The Knicks’ early great hopes for Bradley proved vain. Unlike college opposition, the pros were almost always bigger, faster, stronger, better jumpers and more deft than Bradley. He was used at guard, an unfamiliar position, since at 6’5″ he was considered too short to be a forward.

He averaged only eight points a game as a part-time player his rookie season. “I was a failure—there is no lighter way to say it. I knew I had to work on a lot of things and I did.” The next season the Knicks obtained Dave DeBusschere in a trade. The presence of DeBusschere, a physical player, created a need at the other forward spot for a more cerebral player, even a relatively short one.

Bradley proved to be the perfect complement. He has never averaged more than 16.1 points per game—a B-minus kind of figure. But he helped make the Knicks a winning team by running methodically back and forth and back again until the man guarding him got lost, blocked by another Knick or bored into inattention. Then, in that brief moment of freedom, the pass would go to Bradley and he would usually score a quick goal. “He made himself a valuable player,” one veteran sportswriter says, “by combining his intelligence, his understanding of his own limitations and a willingness to stretch the rules when necessary.”

It is true that Bradley is not above a surreptitious push-off here—shoving his defender one way while he goes the other—and a sub-rosa hold there. A particularly intense rivalry has developed between him and Jack Marin, currently with Chicago. Marin and Bradley are cordial enough out of uniform to discuss politics—”Jack reads Ayn Rand,” Bradley says, “I don’t”—but their relationship is so frenzied on court that in one close game Bradley began shrieking incoherently in Marin’s ear as they ran along side by side. Marin says, “Bradley gets away with more pushing and shoving than anybody in the league. He has great timing—especially in lifting his hands off you just when the ref turns to look.” Bradley tends to pout at officials but insists, “I never bait them. Sometimes I do point out their mistakes.”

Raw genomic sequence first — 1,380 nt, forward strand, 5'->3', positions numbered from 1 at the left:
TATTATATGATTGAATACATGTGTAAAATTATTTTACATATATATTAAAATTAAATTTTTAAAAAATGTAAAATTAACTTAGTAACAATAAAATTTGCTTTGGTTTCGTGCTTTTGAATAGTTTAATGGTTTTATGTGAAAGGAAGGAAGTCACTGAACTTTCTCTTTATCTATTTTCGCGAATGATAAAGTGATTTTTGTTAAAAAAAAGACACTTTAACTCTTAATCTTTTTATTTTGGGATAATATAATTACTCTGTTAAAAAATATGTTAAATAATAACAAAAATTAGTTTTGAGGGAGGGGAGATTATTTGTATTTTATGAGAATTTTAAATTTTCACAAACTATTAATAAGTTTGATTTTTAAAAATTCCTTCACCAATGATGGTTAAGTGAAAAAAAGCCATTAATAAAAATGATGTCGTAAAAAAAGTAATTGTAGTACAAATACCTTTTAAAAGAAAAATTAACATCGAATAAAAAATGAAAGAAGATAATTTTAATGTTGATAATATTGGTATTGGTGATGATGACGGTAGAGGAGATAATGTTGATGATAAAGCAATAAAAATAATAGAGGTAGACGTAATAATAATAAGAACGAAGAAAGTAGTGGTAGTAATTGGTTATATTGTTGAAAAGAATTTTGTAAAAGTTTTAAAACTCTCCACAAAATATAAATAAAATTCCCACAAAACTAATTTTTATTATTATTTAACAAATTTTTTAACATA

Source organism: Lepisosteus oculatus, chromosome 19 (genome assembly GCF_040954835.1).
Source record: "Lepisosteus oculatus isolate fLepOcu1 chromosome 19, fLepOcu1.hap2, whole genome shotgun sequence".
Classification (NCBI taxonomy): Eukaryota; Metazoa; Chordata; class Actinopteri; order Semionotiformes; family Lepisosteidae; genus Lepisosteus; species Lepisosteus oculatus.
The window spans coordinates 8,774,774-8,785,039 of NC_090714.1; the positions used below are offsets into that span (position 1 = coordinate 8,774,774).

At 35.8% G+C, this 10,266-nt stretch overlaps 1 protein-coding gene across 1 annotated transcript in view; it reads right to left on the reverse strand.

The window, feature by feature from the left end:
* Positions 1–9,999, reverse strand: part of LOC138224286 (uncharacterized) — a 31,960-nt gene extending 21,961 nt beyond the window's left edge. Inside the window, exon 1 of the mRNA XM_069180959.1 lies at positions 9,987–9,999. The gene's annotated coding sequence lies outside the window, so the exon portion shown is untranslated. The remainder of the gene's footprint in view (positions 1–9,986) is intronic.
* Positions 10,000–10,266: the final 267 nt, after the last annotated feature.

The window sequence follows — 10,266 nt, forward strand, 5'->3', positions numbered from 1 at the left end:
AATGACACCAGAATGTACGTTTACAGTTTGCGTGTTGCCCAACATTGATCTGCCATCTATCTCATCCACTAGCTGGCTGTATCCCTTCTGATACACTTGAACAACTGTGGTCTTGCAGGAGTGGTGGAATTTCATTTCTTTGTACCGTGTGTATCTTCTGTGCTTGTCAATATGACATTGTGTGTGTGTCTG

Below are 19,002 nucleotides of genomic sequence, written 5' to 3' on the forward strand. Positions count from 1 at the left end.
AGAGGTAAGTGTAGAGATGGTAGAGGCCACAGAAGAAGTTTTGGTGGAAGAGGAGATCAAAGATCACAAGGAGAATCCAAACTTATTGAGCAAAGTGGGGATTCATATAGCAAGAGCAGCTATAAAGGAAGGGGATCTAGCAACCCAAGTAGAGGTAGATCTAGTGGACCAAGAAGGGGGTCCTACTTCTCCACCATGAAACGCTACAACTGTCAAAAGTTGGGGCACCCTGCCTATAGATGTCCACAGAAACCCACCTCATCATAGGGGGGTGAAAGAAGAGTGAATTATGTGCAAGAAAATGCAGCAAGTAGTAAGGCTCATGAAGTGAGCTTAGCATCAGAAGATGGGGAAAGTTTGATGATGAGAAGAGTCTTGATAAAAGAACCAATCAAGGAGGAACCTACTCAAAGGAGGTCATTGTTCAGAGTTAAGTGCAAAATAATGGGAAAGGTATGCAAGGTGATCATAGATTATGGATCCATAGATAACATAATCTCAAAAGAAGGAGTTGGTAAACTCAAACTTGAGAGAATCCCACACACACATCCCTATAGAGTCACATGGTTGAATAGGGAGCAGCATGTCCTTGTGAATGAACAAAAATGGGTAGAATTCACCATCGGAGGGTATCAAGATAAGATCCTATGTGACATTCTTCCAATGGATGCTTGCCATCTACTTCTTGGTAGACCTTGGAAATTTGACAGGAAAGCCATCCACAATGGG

Bradley’s own teammates find him difficult to fathom. For one thing, despite his salary, Bradley has always worn casual, not to say occasionally scruffy, clothes. His first car was a used Volkswagen. Teammate Walt Frazier, a clotheshorse and car buff, wrote about Bradley in his book Rockin’ Steady: “Here are two rookies, him and me. One emptying out the clothing stores as fast as he can get to them, and the other guy, he could afford it but he’s dressed like Harpo Marx.”

The Knicks began calling him “Dollar Bill”; they joked that he still had the first one he ever earned. But any genuine resentment that might have existed toward him has long since disappeared. He and DeBusschere, who never made any pretense of being an intellectual, became close, and when DeBusschere was about to retire he asked Bradley, “Will we still be friends after basketball?” Now, two years later, they see each other often.

Bradley has even convinced people that he does have a sense of humor, however bizarre. He has been known, for instance, to engage in peanut-throwing fights with teammates on airplanes. Once he showed up at a Christmas party at the DeBusscheres’ wearing a turned-around collar that made him look like a clergyman. (Bradley is a Presbyterian.) DeBusschere pointed out that it wasn’t a costume party, but Bradley nevertheless proceeded to go around asking other guests if they wanted their confessions heard.

His dealings with the press have been uneasy. He has always guarded his personal life with a passion that verges on paranoia. (Not even DeBusschere knew that Bradley was getting married until Bill returned from the All-Star game break in January 1974 as the husband of Ernestine Misselbeck, who teaches German literature at Montclair State College.)